How a snake uses its sense of smell| Trending Viral hub

If the words “animal self-recognition” are uttered, many scientists will think of chimpanzees, crows and elephants.

For the first time, researchers, employing an innovative twist on the mirror test, have found evidence that snakes can be distinguished from others not by sight but by smell.

“Reptiles are very understudied,” said Noam Miller, a comparative psychologist at Wilfrid Laurier University in Ontario, Canada, and an author of the paper. published on wednesday in the journal Proceedings of the Royal Society B. “There is a prejudice that they are boring and poorly cognitive animals, and that is completely wrong. “That’s one of the reasons we’re very interested in studying them and showing the complex cognitive things they can do.”

A traditional sign of animal cognition has generally been the mirror test, Dr. Miller said, or whether an animal can learn to recognize itself in a reflective surface, a trait believed to be an indicator of higher intelligence. sophisticated. The test, pioneered by primate researchers in the 1970s, typically involves marking an animal with paint somewhere visible only in the mirror and waiting to see if it investigates the change.

Similar tests have since been conducted on a variety of species: elephants (approved), pandas (failed), roosters (approved) and even fish like the cleaner wrasse (approved).

But the mirror test is aimed at animals that are primarily visual. Many species, such as snakes, rely primarily on their sense of smell, Dr. Miller said. In 2017, researchers devised an olfactory version of the dog test. (They passed.)

Two different species of snakes were tested in the new study. In one corner: snakes from eastern North America, predators of insects and fish with a surprisingly complex social life. In the other, African ball pythons, a sedentary and largely solitary snake that ambushes rodents.

Snakes, like humans, have oils on their skin that leave an aromatic trail. The team rubbed makeup remover pads on the undersides of both snakes to collect scent samples, some of which they touched up with olive oil. They placed the pads at both ends of long, narrow boxes and offered the snakes several options: between their own scent and pure olive oil; its own smell modified with olive oil; and the modified or unmodified odors of other snakes of the same species.

The team gauged the snakes’ interest by measuring how long they flicked their tongues to taste the air; a longer time indicated sustained interest, he said. The ball pythons showed no apparent distinction. But the snakes focused on their own manipulated scent and ignored variations in the other snakes’ scents.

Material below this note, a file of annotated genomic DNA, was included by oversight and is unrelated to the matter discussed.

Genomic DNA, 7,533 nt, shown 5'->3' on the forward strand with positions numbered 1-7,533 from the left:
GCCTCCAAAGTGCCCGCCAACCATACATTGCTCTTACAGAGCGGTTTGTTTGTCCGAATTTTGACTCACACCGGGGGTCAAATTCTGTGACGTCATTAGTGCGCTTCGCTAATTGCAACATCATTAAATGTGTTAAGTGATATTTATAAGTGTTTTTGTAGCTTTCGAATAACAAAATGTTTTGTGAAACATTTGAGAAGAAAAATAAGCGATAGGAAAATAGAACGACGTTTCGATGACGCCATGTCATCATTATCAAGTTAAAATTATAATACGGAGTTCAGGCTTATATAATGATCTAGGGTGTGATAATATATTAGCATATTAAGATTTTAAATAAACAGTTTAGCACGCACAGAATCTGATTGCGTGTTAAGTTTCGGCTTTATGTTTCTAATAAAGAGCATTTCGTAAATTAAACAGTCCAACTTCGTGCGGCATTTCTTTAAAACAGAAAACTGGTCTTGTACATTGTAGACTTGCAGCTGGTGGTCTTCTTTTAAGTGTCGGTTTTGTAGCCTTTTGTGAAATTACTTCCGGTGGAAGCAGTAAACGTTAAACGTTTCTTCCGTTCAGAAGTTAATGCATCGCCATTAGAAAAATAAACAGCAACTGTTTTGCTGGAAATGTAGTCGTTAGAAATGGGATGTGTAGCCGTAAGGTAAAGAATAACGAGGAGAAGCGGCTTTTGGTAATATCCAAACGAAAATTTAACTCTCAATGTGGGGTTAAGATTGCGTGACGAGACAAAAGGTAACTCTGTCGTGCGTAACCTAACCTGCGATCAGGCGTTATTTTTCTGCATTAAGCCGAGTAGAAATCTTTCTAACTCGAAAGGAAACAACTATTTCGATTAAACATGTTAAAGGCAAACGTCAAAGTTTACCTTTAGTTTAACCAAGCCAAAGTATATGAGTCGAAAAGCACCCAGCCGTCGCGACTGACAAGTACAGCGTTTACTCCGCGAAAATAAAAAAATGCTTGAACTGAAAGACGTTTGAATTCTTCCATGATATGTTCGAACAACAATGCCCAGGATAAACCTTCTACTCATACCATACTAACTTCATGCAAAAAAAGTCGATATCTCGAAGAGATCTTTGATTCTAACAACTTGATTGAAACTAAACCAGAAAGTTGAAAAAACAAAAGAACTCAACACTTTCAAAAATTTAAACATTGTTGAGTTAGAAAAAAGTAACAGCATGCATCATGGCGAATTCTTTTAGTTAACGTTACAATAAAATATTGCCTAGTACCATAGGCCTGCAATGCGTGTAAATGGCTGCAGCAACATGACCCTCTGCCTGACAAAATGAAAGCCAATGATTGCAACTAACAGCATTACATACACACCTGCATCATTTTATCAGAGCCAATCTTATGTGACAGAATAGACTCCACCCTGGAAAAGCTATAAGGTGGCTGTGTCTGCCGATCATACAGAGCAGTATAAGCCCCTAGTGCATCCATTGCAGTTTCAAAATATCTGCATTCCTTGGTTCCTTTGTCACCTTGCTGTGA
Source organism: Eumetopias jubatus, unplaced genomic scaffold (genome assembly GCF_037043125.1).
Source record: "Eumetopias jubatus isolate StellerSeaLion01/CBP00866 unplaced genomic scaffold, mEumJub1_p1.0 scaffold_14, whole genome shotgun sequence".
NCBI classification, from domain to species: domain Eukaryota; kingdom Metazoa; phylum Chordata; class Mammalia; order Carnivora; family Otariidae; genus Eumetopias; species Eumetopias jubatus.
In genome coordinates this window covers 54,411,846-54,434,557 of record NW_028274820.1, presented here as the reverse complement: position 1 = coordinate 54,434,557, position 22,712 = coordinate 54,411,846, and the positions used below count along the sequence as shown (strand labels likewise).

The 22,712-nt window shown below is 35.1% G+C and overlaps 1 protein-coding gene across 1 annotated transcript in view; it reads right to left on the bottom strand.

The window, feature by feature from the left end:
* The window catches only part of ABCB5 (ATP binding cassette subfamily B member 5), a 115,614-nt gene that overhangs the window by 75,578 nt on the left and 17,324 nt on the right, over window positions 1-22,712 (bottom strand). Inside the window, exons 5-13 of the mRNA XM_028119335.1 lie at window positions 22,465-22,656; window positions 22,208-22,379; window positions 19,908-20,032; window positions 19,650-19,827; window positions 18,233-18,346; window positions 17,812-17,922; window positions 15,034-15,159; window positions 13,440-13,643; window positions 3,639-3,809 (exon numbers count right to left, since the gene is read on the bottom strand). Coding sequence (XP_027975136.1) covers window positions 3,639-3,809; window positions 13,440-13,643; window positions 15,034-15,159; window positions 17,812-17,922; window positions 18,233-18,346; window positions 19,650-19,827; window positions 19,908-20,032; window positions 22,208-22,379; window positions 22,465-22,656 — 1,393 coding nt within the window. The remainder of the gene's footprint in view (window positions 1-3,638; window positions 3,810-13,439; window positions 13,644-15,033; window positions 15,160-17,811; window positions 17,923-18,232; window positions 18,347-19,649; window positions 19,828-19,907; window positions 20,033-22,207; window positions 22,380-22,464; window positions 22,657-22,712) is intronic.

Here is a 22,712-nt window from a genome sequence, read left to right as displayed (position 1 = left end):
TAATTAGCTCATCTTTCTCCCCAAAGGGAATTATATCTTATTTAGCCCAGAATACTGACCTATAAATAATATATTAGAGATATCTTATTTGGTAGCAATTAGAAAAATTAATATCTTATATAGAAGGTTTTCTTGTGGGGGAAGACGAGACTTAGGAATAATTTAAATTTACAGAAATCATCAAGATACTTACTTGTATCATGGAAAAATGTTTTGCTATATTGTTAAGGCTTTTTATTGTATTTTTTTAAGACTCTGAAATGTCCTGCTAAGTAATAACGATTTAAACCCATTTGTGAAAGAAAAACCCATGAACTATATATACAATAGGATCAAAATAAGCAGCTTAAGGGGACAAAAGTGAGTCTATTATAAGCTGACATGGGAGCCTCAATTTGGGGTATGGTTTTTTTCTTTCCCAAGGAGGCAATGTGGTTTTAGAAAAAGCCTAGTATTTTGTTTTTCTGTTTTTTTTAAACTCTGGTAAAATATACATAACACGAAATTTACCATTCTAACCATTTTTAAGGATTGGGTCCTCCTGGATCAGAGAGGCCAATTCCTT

“Basically, it seems like if other people smell funny, they don’t care,” Dr. Miller said. “If they smell funny, that’s something they should investigate.”

Recent research has found that eastern garter snakes are remarkably social and gather in large groups to hibernate in the winter and form networks – complete with “friends””- during its active season.

As a more gregarious species, they may be more attuned to the need to distinguish themselves from others. One possible explanation for how self-recognition works is the ability to recognize the difference between self and “not-self,” Dr. Miller said. “That then links it to social behaviors.”

However, it’s hard to say whether ball pythons’ failure to pass the test is due to a lack of skill or interest, he added. Continued research in his laboratory suggests that ball pythons, although more solitary, are socially complex.

But with more than 5,000 species of living snakes inhabiting a variety of different environments, he said, the family as a whole offers a wide range of opportunities to discover what ecologies and behaviors might drive the animals to actively distinguish themselves. Future tests could focus on tree-dwelling species or vipers such as rattlesnakes, as recent research suggests. I prefer to live with relatives and stress less around other snakes. Of course, it’s also “more difficult to work with the rattlesnake in a lab full of college students,” Dr. Miller said.

“In many ways, I think their experimental paradigm is more powerful than mirror tests.” said Rulon Clark, a biologist at San Diego State University who researched the social behavior of snakes and was not involved in the study. “TO The highly reflective mirrored surface does not have many environmentally friendly analogues. But finding and understanding the importance of the chemical signals left by you and your conspecifics is probably a profoundly important aspect of the natural history of these animals.”

“Our research links how snakes experience themselves with how they experience the world around them,” said Morgan Skinner, a biologist at Wilfrid Laurier University and author of the study. “It also shows that when you can do this effectively in an experiment, you can find cognitive abilities that some might find surprising.”

Little is known about the social structures of snakes and other reptiles, Dr. Miller said. “And if we want to understand the fundamental components of social structure, we need to study a broader range of species rather than just rats and pigeons all the time.”

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